I'm guessing that many people, civilian and military alike, didn't know that March 13 is the official birthday of the United States Army K-9 Corps, which began in 1942. Many states have actually adopted K-9 Veteran's Appreciation Day so this not only makes for good time to recognize our K-9 vets, and their handlers, but it's the perfect opportunity to remind you about some of the tax benefits available to our military folks. There are a number of considerations to take into account regarding military personnel's taxes and most of them result in a bigger, and well deserved, tax refund; however, some are complicated and take some strategizing to use to your advantage.
Active duty members and activated Reservists who spend time in a combat zone may be able to take advantage of benefits relating to combat pay and certain child related tax benefits. Combat pay, which includes the member's base pay and consists of various types of pay including; imminent danger and hostile fire pay, hazardous duty pay, and even re-enlistment bonuses, received during the time in a combat zone is tax-exempt (aka tax-free). This income is not subject to income tax, but is subject to Social Security and Medicare taxes. The "tax-free" time is each month, or part of a month, the member is in a declared combat zone.
The part of the month stipulation can be very beneficial. For example, say Chris was deployed to Afghanistan last year. He arrived in the combat zone the last day of March and left the zone October 1. Since Chris was in the combat zone for a part of eight different months, eight full months of his pay is tax-free even though it was only one day during the first and last month of his deployment.
In addition, service members can choose to add their combat pay to their earned income to determine their Earned Income Credit (EIC) amount. Simply put, Chris, who is married with two children, made $46,764 last year; his combat pay is $31,776 so his total taxable pay is $14,988. Chris is eligible for $5,548 when he calculates his EIC using the taxable income of $14,988, but only $674 when using his total income. Chris will use his taxable income only when calculating his EIC, this way he qualifies for the larger credit, but doesn't increase his income tax.
Another tax benefit available to military members relates to the 50-mile minimum distance rule for moving expenses. If a service member is under permanent change of station orders and they move, the 50-mile minimum distance rule is not applied. This allows those who get orders to the same, or a close location, to move into a new house in the same town and deduct all allowed costs. Therefore, if you are on active duty, buying a house, and due for orders, the best tax strategy is to wait to move until you get your permanent change of station (PCS) orders, then you will be able to claim your moving expenses even if you are only moving two houses down.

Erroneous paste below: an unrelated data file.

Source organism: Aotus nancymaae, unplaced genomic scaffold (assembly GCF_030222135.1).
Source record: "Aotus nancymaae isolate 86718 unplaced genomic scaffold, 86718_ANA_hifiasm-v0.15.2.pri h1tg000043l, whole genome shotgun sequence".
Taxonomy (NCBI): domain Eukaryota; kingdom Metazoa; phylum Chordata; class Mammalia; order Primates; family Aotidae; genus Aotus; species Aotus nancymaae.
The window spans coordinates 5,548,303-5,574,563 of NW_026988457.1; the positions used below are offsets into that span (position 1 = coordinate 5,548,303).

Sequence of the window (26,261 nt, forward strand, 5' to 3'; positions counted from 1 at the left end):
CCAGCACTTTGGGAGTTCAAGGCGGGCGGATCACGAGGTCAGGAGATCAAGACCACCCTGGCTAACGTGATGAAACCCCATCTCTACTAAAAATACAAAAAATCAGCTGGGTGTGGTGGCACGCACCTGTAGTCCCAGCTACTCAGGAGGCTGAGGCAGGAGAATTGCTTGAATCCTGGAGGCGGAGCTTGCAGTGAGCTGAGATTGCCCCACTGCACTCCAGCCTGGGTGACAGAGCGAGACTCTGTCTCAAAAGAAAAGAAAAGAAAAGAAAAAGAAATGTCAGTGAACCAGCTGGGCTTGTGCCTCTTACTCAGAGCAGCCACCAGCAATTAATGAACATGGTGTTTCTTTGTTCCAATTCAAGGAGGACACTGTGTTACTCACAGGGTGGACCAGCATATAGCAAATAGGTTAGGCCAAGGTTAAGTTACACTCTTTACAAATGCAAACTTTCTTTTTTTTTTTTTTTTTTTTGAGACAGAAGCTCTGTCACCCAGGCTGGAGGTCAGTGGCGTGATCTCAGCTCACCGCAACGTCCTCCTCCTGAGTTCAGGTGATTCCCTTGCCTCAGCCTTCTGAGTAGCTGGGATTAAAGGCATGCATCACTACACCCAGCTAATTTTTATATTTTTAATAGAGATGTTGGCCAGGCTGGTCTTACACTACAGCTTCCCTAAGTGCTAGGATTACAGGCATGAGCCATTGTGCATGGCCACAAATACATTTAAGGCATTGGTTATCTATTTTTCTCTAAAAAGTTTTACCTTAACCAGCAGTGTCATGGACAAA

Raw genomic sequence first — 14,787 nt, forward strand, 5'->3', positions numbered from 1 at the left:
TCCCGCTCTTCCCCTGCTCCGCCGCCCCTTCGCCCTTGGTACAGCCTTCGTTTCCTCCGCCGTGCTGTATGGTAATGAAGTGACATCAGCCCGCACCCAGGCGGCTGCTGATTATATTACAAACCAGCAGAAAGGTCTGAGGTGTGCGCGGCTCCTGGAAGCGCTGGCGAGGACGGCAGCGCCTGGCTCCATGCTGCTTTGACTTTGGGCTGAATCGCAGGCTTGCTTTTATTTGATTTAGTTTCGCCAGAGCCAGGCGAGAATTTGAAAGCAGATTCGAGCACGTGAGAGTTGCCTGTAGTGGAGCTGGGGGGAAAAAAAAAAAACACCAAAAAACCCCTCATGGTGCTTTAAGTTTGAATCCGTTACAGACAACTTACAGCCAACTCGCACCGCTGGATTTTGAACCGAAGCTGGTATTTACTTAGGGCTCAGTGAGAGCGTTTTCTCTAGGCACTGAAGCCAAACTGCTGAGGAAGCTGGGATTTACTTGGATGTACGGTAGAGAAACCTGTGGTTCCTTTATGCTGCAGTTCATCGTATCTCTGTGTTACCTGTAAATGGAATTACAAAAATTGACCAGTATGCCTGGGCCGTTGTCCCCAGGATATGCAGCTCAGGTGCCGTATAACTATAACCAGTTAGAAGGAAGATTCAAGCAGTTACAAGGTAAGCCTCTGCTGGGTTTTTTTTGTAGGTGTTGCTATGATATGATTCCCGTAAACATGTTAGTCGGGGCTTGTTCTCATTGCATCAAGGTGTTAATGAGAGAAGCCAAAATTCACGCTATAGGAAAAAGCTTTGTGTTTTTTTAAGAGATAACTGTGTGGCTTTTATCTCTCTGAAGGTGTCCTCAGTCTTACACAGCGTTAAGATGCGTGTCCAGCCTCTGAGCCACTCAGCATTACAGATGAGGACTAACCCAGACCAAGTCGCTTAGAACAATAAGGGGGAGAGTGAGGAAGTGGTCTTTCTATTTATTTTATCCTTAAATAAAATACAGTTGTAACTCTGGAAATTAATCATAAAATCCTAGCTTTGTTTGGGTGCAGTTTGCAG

There are many considerations for the military, including rules for travel related expenses, employer-provided military differential pay, and extensions of time to file, making for a complex tax situation where it becomes easy to leave money on the table. The IRS offers various resources on the Tax Information for Members of the Military page on the IRS website, but if you aren't sure how to handle a specific situation or are concerned about taking advantage of all the benefits to optimize your tax situations, find a good tax pro. Make sure to hire someone that understands all the issues associated with the specialized rules of military service. Ask some questions to make sure you have someone who gets you the biggest tax refund you deserve and will help you out should any other tax issues come up.
Military Service is possibly one of the most important life choices a person can make and it counts as a critical "life-event" when it comes to taxes. Even though the tax benefits might be complicated to figure out, they are available for a reason and can mean more money in your pocket.